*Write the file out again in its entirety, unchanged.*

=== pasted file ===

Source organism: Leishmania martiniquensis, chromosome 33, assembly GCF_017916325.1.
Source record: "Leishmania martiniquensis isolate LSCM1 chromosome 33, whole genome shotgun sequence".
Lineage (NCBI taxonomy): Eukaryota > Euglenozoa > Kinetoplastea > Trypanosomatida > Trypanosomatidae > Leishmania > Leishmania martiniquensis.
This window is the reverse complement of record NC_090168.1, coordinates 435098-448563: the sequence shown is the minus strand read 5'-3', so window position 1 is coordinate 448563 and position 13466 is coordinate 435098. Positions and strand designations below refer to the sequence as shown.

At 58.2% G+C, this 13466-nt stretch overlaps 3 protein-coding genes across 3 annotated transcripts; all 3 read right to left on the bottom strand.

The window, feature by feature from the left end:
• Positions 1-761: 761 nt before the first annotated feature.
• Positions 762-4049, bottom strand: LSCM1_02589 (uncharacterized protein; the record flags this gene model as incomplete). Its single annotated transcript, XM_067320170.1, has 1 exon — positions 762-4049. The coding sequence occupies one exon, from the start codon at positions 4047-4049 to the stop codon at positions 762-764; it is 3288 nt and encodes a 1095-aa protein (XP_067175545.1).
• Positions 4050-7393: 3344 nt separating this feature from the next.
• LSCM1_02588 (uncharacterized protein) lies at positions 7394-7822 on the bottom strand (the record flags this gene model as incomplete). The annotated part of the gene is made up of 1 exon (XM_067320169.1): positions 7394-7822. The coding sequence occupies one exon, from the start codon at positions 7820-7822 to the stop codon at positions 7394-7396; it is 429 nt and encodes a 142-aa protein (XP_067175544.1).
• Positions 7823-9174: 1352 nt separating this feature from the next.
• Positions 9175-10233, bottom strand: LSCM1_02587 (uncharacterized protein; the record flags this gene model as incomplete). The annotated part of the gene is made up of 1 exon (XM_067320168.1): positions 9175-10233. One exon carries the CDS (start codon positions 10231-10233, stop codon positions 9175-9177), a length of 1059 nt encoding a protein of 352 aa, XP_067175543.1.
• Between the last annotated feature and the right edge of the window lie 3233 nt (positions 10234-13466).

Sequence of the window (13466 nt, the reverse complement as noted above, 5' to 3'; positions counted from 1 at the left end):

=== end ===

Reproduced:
Source organism: Leishmania martiniquensis, chromosome 33, assembly GCF_017916325.1.
Source record: "Leishmania martiniquensis isolate LSCM1 chromosome 33, whole genome shotgun sequence".
Lineage (NCBI taxonomy): Eukaryota > Euglenozoa > Kinetoplastea > Trypanosomatida > Trypanosomatidae > Leishmania > Leishmania martiniquensis.
This window is the reverse complement of record NC_090168.1, coordinates 435098-448563: the sequence shown is the minus strand read 5'-3', so window position 1 is coordinate 448563 and position 13466 is coordinate 435098. Positions and strand designations below refer to the sequence as shown.

At 58.2% G+C, this 13466-nt stretch overlaps 3 protein-coding genes across 3 annotated transcripts; all 3 read right to left on the bottom strand.

The window, feature by feature from the left end:
• Positions 1-761: 761 nt before the first annotated feature.
• Positions 762-4049, bottom strand: LSCM1_02589 (uncharacterized protein; the record flags this gene model as incomplete). Its single annotated transcript, XM_067320170.1, has 1 exon — positions 762-4049. The coding sequence occupies one exon, from the start codon at positions 4047-4049 to the stop codon at positions 762-764; it is 3288 nt and encodes a 1095-aa protein (XP_067175545.1).
• Positions 4050-7393: 3344 nt separating this feature from the next.
• LSCM1_02588 (uncharacterized protein) lies at positions 7394-7822 on the bottom strand (the record flags this gene model as incomplete). The annotated part of the gene is made up of 1 exon (XM_067320169.1): positions 7394-7822. The coding sequence occupies one exon, from the start codon at positions 7820-7822 to the stop codon at positions 7394-7396; it is 429 nt and encodes a 142-aa protein (XP_067175544.1).
• Positions 7823-9174: 1352 nt separating this feature from the next.
• Positions 9175-10233, bottom strand: LSCM1_02587 (uncharacterized protein; the record flags this gene model as incomplete). The annotated part of the gene is made up of 1 exon (XM_067320168.1): positions 9175-10233. One exon carries the CDS (start codon positions 10231-10233, stop codon positions 9175-9177), a length of 1059 nt encoding a protein of 352 aa, XP_067175543.1.
• Between the last annotated feature and the right edge of the window lie 3233 nt (positions 10234-13466).

Sequence of the window (13466 nt, the reverse complement as noted above, 5' to 3'; positions counted from 1 at the left end):